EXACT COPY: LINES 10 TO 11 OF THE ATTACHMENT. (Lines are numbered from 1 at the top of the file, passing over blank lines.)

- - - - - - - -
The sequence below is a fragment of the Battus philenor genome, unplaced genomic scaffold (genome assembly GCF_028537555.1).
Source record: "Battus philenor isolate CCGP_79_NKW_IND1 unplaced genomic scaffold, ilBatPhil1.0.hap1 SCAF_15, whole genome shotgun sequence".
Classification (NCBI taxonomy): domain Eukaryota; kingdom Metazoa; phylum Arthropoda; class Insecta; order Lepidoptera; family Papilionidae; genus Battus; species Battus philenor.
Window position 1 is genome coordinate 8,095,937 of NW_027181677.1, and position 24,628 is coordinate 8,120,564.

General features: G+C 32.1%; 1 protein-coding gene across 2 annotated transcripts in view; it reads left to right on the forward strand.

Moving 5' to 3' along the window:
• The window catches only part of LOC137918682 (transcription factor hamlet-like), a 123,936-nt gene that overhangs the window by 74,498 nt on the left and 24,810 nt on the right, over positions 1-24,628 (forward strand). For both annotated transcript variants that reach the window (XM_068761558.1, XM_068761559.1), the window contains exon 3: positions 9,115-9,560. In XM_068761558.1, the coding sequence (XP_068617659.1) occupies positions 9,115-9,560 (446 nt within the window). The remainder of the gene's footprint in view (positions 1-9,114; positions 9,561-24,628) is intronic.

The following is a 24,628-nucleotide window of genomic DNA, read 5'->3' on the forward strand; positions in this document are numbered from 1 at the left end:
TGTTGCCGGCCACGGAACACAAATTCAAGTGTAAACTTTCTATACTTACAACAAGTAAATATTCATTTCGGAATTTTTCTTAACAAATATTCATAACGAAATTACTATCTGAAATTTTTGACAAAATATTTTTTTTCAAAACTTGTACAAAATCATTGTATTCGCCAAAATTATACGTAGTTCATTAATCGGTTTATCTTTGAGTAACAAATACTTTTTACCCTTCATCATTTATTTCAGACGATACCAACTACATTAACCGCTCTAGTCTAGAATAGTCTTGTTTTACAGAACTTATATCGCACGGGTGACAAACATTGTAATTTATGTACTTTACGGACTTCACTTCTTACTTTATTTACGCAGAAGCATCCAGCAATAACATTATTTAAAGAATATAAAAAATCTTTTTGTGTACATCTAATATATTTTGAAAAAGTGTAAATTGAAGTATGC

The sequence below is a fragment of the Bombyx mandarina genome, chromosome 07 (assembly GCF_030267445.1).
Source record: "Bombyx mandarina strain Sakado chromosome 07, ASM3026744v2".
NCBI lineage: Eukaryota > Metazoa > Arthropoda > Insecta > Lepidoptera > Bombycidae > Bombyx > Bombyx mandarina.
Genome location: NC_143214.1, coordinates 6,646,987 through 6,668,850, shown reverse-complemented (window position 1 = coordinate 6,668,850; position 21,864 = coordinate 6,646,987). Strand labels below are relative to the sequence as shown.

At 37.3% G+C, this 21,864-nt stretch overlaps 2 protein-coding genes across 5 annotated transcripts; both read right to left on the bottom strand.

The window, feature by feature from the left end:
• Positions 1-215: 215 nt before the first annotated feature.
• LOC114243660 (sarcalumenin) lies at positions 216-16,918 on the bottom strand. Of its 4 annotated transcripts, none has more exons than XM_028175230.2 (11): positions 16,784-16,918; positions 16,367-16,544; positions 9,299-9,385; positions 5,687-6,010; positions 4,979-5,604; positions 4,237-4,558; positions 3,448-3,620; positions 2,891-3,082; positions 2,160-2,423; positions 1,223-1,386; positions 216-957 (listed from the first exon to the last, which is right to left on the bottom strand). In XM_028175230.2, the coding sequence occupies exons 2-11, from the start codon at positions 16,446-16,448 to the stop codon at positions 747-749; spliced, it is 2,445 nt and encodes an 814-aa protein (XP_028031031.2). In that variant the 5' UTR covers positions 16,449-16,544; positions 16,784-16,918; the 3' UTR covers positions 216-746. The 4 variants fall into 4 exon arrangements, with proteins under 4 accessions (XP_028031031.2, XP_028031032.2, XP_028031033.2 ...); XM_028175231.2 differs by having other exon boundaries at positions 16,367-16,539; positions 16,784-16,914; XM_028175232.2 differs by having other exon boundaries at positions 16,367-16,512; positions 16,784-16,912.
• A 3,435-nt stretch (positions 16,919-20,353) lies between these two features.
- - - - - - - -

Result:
The sequence below is a fragment of the Bombyx mandarina genome, chromosome 07 (assembly GCF_030267445.1).
Source record: "Bombyx mandarina strain Sakado chromosome 07, ASM3026744v2".